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I have a Java application running 24/7, it has a connection to a MySQL server and a TimerTask (is running Akka). I'm running into OutOfMemoryError after a week or less of operation and the heap dump reveals a LinkedHashMap with over 4 millions of Strings, they have a GC root of java.io.DeleteOnExitHook using 800 MB of heap.

All the Strings are something like /tmp/jar_cachexxxx.tmp

This problem is consistent in two machines running OpenJDK Runtime Environment (build 1.8.0_101-b13). The JDBC driver is the one provided on maven "mysql-connector-java" version 5.1.38 and I'm using the connection pool BoneCP, version 0.8.0.

Anyone has an idea about this leak?

Update -- 5/12/16

The problem has been solved after we've changed the compiler for the project. We noticed that eclipse jar creator was the only thing that has any relation with jar cache, so after we compiled the project with maven, the memory leak was gone.

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  • Could you give more information how you're accessing the database and using Akka? Are you calling Java.io.File.deleteOnExit() ? How many strings did you look at that looked like "/tmp/jar_cachexxxx.tmp"? That might be a red herring. Even if there are 1000s of those strings doesn't account for 800MB. Try looking for other Strings.
    – joseph
    Oct 20, 2016 at 17:43
  • How did you determine that all the strings looked like "/tmp/jar_cachexxxx.tmp"? 800MB means that you would need about 800MB/30bytes=26,666,666 strings that look like that.
    – joseph
    Oct 20, 2016 at 17:55

4 Answers 4

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This is a long-standing and well known bug that has been reported to Sun/Oracle MANY times over the years. The current bug number is JDK-4872014.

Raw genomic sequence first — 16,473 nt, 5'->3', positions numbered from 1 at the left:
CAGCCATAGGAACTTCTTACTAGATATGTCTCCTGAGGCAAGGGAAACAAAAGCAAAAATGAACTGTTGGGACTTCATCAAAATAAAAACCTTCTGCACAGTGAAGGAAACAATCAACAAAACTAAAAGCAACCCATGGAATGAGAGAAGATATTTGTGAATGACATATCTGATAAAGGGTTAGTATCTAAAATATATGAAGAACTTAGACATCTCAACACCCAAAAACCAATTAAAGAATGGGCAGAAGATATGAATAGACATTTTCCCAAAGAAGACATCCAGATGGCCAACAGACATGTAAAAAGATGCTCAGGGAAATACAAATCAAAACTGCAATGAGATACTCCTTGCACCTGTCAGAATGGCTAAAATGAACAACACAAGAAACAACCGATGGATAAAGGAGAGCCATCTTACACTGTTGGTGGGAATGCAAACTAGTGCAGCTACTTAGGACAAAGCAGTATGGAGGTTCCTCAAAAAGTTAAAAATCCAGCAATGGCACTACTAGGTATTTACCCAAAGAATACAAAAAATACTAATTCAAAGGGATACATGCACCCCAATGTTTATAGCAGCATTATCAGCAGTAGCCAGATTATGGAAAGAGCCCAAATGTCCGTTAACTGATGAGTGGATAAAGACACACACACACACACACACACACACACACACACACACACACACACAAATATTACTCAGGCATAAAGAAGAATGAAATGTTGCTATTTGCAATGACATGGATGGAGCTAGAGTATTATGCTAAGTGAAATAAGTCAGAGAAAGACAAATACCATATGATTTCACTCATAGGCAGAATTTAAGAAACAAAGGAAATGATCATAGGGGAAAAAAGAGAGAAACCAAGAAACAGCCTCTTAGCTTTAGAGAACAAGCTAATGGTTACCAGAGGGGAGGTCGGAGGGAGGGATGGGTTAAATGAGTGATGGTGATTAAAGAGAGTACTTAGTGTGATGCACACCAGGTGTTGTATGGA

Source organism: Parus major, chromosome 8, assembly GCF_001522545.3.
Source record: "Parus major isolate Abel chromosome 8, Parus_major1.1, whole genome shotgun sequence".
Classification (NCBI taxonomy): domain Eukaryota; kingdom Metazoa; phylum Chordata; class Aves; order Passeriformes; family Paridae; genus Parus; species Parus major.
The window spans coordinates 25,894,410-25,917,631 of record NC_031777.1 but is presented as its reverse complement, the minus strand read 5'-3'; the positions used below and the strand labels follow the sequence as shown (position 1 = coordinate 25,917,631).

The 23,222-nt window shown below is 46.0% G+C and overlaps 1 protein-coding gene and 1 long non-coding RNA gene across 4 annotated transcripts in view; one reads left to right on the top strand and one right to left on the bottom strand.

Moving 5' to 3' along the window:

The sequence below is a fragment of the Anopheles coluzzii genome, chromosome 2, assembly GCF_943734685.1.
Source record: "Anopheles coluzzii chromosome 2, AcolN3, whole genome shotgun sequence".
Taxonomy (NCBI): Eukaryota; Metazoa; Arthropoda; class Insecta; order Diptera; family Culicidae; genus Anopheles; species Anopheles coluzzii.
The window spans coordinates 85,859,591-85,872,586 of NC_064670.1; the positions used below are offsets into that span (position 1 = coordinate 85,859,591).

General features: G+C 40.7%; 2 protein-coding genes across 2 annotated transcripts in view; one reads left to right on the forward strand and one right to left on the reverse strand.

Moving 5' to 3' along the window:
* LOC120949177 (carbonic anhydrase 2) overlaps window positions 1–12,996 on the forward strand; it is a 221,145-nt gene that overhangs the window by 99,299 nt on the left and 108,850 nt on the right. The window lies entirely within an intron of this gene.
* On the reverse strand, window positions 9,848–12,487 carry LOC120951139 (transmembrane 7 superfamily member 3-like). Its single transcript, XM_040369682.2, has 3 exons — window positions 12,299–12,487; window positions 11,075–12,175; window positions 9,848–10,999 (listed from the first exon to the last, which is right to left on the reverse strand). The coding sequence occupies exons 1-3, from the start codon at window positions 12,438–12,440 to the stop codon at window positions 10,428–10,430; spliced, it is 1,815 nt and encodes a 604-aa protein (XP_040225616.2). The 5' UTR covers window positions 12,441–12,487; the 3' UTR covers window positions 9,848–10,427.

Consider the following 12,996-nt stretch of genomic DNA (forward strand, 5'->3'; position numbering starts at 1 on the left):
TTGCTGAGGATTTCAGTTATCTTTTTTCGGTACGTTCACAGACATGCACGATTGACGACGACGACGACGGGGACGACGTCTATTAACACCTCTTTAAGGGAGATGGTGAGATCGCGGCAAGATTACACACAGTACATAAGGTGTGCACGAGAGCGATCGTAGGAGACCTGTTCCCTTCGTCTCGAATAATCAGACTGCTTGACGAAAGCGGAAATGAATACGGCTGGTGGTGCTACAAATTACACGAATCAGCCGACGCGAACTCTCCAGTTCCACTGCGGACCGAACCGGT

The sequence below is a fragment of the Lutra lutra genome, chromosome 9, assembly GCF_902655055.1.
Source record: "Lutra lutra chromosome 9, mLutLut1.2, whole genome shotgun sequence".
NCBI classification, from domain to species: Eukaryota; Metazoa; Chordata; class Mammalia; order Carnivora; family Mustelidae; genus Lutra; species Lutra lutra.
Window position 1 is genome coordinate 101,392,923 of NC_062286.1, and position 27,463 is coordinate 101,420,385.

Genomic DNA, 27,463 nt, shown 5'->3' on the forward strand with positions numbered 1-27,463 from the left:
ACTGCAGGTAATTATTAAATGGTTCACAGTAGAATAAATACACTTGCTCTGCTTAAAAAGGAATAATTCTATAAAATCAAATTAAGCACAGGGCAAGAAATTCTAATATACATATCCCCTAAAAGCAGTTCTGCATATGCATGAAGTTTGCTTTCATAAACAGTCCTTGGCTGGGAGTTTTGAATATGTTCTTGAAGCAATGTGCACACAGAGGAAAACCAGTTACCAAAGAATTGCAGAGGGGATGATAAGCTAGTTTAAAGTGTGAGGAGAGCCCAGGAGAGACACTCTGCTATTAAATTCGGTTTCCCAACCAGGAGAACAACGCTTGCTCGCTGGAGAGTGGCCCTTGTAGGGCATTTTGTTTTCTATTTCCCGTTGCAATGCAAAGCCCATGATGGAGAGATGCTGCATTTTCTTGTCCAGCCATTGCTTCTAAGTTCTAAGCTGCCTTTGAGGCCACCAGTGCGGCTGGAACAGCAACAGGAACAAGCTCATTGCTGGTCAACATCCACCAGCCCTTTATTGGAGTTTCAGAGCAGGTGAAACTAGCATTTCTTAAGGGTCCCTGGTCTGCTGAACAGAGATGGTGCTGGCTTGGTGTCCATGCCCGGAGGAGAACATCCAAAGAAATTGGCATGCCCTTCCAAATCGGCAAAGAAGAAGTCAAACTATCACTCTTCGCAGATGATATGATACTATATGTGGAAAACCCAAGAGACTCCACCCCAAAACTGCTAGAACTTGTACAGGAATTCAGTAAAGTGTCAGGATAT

The issue is that each time you use the delete-on-exit API the File gets stored into a HashMap. Since in a long-running server your code rarely intentionally exits, the map can grow without bounds if you are doing this with lots of temporary files.

Essentially, the API is not usable with long-running servers because it's not really intended to be used that way. If you need this functionality you need to implement it yourself and run the cleanup on a schedule, with some way to know which files can be deleted.

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    That shouldn't be the JVM's bug. The JVM needs to remember all the files that it needs to remove when the application exits. I'm surprised it's still an open issue.
    – joseph
    Oct 20, 2016 at 17:41
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    You are probably right. That API is not intended for processes that ideally never shut down. Oct 20, 2016 at 18:07
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It only happens when you use the eclipse exporter "Runnable JAR file" and then choose "Package required libraries into generated JAR".

Then the eclipse JAR-in-JAR classloader will be used, which uses an URLClassloader, which will produce a memory leak according to this question: How long are resources used (file descriptor and memory) for Java temporary files (jar_cache####.tmp)?

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  • Interesting, this solved my issue. I had a standalone service running that I create using these settings. Now I packed my dependencies in a seperate dir and no longer a memoryleak occurs.
    – Peterdk
    Sep 8, 2020 at 14:15
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Something in your application is using File.deleteOnExit. But since your application never exists, Java has to keep track of all those files, because they need to be deleted when it finally exits (which never happens). I suggest you find out which part of your application does this using the debugger and then find an alternative.

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There is also a clue in the pathname of the files: "/tmp/jar_cachexxxx.tmp".

Apparently, those files are created when a URLClassloader downloads a remote JAR file and loads it. If you have millions of these strings, that implies you are doing that far too often.

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